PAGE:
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Community-driven alcohol policy in Canada's northern territories 1970-2008.

https://arctichealth.org/en/permalink/ahliterature132957
Source
Health Policy. 2011 Sep;102(1):34-40
Publication Type
Article
Date
Sep-2011
Author
Colleen M Davison
Catherine S Ford
Paul A Peters
Penelope Hawe
Author Affiliation
Institute of Population Health, University of Ottawa, 451 Smyth Road, 1118 Ottawa, ON K1H 8M5, Canada. cdavison@uottawa.ca
Source
Health Policy. 2011 Sep;102(1):34-40
Date
Sep-2011
Language
English
Publication Type
Article
Keywords
Alcohol Drinking - history - legislation & jurisprudence
Alcoholic Beverages - history
Health Policy - history
History, 20th Century
History, 21st Century
Humans
Legislation, Food - history
Northern territory
Residence Characteristics - history
Abstract
To describe community-driven alcohol policy for 78, primarily First Nations, Métis and Inuit, communities in Canada's three northern territories (Yukon, Northwest Territories and Nunavut) between 1970 and 2008. This is a first step to understanding the policy-oriented prevention system that has evolved in these areas over time.
Regulatory data were compiled from Part II of the Territorial Gazette Indices and the Revised Statutes and Regulations of each territory. Regulations were categorized as open, restricted, prohibited or other.
The number of communities with some form of regulation has increased steadily over time with half of the sample communities adopting some form of regulation between 1970 and 2008. The use of prohibition as a policy choice peaked in 1980 but has remained relatively steady since that time. There has been a steady increase in the adoption of other kinds of restrictions. Communities with regulations tend to have smaller and younger populations, a greater percentage of people with First Nations, Métis or Inuit origin and are more geographically isolated than those with no regulation.
This is the first time alcohol control policies have been compiled and described for the Canadian north. The dataset records the collective energies being put into community problem solving and provides a means to interpret the prevalence of health and social problems linked to alcohol use in these communities over time.
PubMed ID
21757249 View in PubMed
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Gluten contamination in the Canadian commercial oat supply.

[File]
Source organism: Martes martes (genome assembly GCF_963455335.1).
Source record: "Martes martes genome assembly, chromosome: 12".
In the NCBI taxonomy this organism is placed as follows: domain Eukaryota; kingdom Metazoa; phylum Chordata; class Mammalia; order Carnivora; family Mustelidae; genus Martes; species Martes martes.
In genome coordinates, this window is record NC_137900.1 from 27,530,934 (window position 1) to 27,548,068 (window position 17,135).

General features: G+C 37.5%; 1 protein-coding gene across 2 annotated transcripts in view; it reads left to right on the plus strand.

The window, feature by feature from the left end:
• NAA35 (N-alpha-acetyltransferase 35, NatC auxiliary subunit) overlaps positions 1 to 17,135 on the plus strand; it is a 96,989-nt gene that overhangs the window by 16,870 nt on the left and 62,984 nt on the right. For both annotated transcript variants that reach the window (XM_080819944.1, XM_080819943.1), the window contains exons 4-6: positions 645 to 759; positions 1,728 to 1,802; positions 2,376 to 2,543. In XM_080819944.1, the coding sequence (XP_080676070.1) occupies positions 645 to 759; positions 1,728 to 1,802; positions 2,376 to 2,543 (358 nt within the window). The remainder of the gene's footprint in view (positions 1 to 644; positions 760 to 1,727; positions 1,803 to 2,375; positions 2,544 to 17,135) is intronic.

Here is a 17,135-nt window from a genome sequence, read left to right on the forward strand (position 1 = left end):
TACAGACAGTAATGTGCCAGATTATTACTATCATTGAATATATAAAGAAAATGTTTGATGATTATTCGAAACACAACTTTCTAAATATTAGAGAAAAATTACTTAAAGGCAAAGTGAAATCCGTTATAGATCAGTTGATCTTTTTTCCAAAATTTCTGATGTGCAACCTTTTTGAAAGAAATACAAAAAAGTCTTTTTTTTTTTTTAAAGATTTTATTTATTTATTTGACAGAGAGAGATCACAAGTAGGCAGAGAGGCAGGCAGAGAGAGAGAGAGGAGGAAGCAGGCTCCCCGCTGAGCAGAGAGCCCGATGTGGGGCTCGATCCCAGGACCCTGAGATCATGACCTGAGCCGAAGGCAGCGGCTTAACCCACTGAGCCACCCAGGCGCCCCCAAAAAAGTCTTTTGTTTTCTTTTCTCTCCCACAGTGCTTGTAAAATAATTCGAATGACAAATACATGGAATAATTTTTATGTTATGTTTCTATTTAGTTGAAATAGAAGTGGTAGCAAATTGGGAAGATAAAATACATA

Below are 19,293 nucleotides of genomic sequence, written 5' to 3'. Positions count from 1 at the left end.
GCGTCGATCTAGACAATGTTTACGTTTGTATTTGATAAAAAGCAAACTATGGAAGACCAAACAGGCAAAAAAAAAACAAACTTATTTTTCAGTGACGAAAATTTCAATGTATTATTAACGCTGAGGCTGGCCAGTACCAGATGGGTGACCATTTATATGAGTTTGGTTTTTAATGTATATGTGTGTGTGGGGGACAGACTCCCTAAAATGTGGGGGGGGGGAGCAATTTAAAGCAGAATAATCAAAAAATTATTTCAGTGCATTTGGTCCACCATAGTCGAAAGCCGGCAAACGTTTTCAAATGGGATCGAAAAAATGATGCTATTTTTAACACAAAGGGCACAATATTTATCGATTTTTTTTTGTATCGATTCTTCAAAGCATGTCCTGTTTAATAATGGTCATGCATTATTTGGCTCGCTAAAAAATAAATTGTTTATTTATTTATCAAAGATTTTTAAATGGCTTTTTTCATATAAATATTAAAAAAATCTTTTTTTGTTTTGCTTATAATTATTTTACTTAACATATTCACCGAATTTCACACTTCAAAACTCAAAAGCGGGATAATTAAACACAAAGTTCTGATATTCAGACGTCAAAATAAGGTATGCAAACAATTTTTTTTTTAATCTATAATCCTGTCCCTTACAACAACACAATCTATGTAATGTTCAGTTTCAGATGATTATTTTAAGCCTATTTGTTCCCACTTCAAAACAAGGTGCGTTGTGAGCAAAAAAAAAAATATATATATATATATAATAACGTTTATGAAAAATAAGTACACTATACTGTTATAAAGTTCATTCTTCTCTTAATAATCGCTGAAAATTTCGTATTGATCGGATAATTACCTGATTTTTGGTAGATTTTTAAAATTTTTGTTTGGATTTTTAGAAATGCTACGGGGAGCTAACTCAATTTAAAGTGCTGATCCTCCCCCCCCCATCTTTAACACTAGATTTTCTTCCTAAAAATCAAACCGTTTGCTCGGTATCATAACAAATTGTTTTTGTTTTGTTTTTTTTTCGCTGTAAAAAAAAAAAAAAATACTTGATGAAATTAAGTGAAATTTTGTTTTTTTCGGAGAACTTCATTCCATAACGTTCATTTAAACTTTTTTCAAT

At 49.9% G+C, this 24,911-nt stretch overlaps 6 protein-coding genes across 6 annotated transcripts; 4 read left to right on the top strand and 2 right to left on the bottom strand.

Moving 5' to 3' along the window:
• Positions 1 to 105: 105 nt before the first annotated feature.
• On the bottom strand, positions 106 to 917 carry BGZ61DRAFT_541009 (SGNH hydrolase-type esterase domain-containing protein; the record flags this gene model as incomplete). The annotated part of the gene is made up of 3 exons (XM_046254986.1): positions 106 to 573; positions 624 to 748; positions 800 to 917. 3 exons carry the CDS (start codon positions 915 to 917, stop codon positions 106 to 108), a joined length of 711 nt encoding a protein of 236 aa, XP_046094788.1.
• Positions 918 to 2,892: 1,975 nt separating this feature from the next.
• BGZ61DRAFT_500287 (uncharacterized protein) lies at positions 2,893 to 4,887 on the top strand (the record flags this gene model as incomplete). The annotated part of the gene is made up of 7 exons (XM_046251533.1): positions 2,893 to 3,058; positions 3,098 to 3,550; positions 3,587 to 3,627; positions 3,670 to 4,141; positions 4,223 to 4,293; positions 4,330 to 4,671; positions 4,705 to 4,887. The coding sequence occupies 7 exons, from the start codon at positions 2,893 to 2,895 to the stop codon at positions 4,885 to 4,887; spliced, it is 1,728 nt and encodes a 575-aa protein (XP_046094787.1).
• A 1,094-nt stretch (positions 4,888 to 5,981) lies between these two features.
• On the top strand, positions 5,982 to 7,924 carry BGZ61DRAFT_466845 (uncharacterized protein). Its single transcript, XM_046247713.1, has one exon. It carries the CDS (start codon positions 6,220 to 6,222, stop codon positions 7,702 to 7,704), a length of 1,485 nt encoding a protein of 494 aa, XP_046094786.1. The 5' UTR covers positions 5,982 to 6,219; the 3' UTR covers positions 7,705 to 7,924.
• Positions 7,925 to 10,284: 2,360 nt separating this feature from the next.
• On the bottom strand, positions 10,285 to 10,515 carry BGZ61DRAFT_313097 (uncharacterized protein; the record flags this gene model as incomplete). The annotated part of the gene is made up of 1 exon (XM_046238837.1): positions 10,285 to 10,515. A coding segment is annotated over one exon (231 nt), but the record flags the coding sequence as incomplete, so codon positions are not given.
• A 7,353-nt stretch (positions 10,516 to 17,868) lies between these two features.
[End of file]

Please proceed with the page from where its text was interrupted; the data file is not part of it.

https://arctichealth.org/en/permalink/ahliterature134095
Source
Food Addit Contam Part A Chem Anal Control Expo Risk Assess. 2011 Jun;28(6):705-10
Publication Type
Article
Date
Jun-2011
Author
T B Koerner
C. Cléroux
C. Poirier
I. Cantin
A. Alimkulov
H. Elamparo
Author Affiliation
Bureau of Chemical Safety, Food Directorate, Health Canada, Ottawa, ON, Canada. Terry.Koerner@hc-sc.gc.ca
Source
Food Addit Contam Part A Chem Anal Control Expo Risk Assess. 2011 Jun;28(6):705-10
Date
Jun-2011
Language
English
Publication Type
Article
Keywords
Avena sativa - chemistry
Canada
Celiac Disease - diet therapy
Cereals - chemistry - economics - standards
Diet, Gluten-Free - economics - standards
Enzyme-Linked Immunosorbent Assay
Food Contamination
Food Hypersensitivity - diet therapy
Food Labeling - standards
Food, Organic - analysis - economics - standards
Glutens - adverse effects - analysis
Humans
Legislation, Food
Limit of Detection
Seasons
Seeds - chemistry
Abstract
A growing body of evidence suggests that a majority of people with celiac disease and on a gluten-free diet can safely consume pure oats in moderate amounts; however, previous studies have indicated that the commercial oat supply in other countries, and in Canada to some extent, is contaminated with other grains. This study has confirmed that the commercial oat supply in Canada is heavily contaminated with gluten from other grains. Approximately 88% of the oat samples (n = 133) were contaminated above 20 mg kg(-1) and there were no differences between the oat types tested. Only one gluten-free variety of oats was analysed and it consistently provided negative results in all analyses. It is difficult to determine where the contamination originates, but there are possibilities for cross-contamination in the field, in the transport of the grain, in the storage of the grain, and in the milling and packaging facilities. It is clear from this study that only those products that have been certified 'pure' oats would be appropriate for a gluten-free diet.
Notes
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PubMed ID
21623493 View in PubMed
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